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The compromise in plenum volume is as follows:

A larger volume leaves more available air to the engine within its reach, and so long as this air can be replenished in time through the intake system, then the engine never has to work hard to get intake air because there’s always enough of it sitting there in the larger plenum.

As the plenum volume gets smaller, it becomes easier for the engine to rapidly consume all of the air in the plenum and thus it would have to spend a lot of effort (after the initial draw of air) trying to suck air in all the way through the entire intake system to stay alive.

The problem with a larger plenum is that it hurts throttle response. Throttle response is very much affected by throttle pressure (or in other words how fast the engine can consume all the air in the plenum and create a significant amount of vacuum in the manifold to draw in fresh air). The smaller the plenum (or smaller the runners), the higher the gas velocity, the faster the pressure drop, the sooner the new air rushes in, the faster the throttle response.

This usually leads to an oddball design by most OEM’s of an over-sized plenum wit h a smaller throttle body and runners to try to boost gas velocity, or an undersized plenum (that will be consumed faster for better response) but with a larger throttle body that will not bottle neck the engine as it tries to pull in more air from the outside to stay alive at higher flow demands at higher rpm.

Either way, shifting peak power from 5500 to 6200 has a potential increase of 12% especially coupled with a properly designed exhaust manifold, appropriate camshafts, and a proper tune (all of which Mr. Turrani already has on his car).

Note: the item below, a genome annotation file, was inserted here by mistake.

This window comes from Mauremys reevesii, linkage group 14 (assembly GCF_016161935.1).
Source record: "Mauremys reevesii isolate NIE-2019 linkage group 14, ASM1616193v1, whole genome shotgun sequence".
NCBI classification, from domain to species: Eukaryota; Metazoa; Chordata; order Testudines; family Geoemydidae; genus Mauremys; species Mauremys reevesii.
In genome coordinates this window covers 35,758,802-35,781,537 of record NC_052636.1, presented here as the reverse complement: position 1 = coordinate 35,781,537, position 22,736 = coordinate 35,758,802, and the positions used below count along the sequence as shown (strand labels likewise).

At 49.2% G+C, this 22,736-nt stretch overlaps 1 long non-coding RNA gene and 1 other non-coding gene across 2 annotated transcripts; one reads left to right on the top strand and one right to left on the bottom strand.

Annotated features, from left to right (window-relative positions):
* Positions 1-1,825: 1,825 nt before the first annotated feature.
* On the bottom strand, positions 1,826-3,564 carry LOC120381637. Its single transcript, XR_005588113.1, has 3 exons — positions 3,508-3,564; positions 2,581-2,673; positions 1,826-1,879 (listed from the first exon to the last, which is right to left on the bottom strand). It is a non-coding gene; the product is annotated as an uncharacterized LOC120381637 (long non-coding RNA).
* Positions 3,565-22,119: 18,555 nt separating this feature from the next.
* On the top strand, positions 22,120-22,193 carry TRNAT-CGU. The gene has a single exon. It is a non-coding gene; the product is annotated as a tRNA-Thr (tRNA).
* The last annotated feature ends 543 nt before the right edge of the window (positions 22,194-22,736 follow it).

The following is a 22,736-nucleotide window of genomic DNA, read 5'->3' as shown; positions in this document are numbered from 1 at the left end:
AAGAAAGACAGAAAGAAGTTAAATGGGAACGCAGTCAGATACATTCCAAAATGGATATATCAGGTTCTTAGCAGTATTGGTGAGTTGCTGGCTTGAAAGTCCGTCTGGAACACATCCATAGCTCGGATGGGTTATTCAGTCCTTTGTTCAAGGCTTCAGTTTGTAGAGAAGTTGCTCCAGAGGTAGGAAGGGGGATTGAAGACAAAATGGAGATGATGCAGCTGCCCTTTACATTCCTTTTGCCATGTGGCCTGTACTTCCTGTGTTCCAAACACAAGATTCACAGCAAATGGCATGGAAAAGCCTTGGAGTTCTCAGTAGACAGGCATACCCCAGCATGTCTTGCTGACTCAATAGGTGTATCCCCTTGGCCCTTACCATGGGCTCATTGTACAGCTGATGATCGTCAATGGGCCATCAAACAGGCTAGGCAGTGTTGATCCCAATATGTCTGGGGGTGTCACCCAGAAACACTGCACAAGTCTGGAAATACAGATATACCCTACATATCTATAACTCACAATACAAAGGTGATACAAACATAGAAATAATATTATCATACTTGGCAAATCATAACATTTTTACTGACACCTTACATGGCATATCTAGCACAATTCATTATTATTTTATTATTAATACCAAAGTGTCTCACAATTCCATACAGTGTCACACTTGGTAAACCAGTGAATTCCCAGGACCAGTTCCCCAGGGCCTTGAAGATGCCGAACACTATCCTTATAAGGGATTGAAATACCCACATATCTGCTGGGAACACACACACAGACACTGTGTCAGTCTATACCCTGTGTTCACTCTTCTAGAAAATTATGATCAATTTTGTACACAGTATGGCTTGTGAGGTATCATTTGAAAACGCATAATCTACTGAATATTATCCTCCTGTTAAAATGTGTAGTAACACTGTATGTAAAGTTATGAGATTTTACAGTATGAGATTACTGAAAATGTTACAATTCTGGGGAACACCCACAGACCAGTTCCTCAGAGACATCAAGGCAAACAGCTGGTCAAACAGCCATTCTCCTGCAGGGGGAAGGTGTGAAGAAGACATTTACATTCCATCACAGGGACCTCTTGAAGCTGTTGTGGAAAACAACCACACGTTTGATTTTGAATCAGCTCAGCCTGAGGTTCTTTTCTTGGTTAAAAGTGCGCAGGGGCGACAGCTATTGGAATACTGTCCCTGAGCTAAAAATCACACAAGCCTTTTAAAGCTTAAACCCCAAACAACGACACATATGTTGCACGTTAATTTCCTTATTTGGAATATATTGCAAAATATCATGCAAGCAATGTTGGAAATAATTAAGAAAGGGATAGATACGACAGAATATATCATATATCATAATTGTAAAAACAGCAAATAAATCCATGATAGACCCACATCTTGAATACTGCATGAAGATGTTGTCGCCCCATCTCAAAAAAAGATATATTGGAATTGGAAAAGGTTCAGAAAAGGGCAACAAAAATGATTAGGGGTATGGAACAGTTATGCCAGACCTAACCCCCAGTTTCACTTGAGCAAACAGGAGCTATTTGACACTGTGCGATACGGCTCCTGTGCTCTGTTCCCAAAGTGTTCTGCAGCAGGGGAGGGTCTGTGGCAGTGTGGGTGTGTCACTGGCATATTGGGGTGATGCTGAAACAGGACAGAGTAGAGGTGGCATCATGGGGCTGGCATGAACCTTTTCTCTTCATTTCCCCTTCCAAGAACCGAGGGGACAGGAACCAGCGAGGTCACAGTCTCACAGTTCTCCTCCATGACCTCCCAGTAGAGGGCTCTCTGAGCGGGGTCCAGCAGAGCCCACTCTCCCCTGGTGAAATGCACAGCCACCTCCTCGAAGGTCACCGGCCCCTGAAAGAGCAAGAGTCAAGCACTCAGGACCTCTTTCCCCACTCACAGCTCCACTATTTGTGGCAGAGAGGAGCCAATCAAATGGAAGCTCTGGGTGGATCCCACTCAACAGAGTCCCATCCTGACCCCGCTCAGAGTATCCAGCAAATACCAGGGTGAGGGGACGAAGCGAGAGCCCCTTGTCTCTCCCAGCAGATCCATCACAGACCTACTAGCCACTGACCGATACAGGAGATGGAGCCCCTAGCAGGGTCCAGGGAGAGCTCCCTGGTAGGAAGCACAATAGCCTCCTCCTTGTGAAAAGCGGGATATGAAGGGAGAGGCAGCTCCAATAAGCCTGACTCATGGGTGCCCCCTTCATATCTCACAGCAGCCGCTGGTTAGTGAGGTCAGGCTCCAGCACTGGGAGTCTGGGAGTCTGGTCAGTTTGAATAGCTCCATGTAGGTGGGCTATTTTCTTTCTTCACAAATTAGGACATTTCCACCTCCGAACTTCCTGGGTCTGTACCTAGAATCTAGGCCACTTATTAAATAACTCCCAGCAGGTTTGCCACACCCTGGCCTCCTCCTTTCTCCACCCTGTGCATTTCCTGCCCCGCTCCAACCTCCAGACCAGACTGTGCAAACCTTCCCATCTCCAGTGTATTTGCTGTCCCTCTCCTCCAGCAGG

As far as superchargers are concerned, intake manifolds have lower diameter requirements for the throttle body and the intake runners because the air is compressed. At the same time, runner length and resonance calculations are not much affected because air in the manifold travels at the speed of sound, and the speed of sound is not drastically affected by a slight increase in temperature and a boost in pressure.

One thing to note is that with something like a roots or screw style supercharger, engine vacuum is not alone responsible for throttle response. As the air is being both sucked in (by the piston stroke) and shoved in (by the supercharger rotation) it becomes easier and faster to fill a larger volume plenum manifold. This allows for an over-sized manifold for higher rpm volumetric efficiency while relying on the screw supercharger to take care of the gas velocity, and throttle response.

Additional Considerations to intake manifold design

from an email between me and one of our customers

Here is the most successful plenum shape for a 4 cylinder with a side feed throttle body

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There are a few things to notice in the design here (and why everyone uses almost the same design , with the limits of their pricing / fabrication costs).

1- When air flows in a pipe, not all of the air flows at the same velocity. There’s this thing called a velocity profile… the air rubbing against the pipe wall has fairly a lot of friction working against it, so it moves at a slower velocity. The air running in the center of the pipe , is rubbing against other air molecules, so it has little friction, and is able to move at a higher velocity.

The math is fairly complex, but what this amounts to, is that the air near the wall approaches 0 velocity, or in other words more than 80% of the air is traveling in the inner core of the pipe and the remaining 20% tails off towards the boundary.

What this means design wise is 2 things:

1- You never want your runner to meet the plenum at the floor … because theoretically near the floor, the air velocity approaches 0. So as you can see in the image, the ‘trumpets’ are raised off of the plenum floor.

2- You never want your plenum to end abruptly at the end of the last runner. Same thing … if there’s a wall right there, air velocity at the wall will be near 0, your runner will not be using it’s whole diameter to suck in air as near the wall there will be almost no air flow… so they usually use a rounded end cap or they space an inch or two off the end of the plenum to move the wall away from the runner.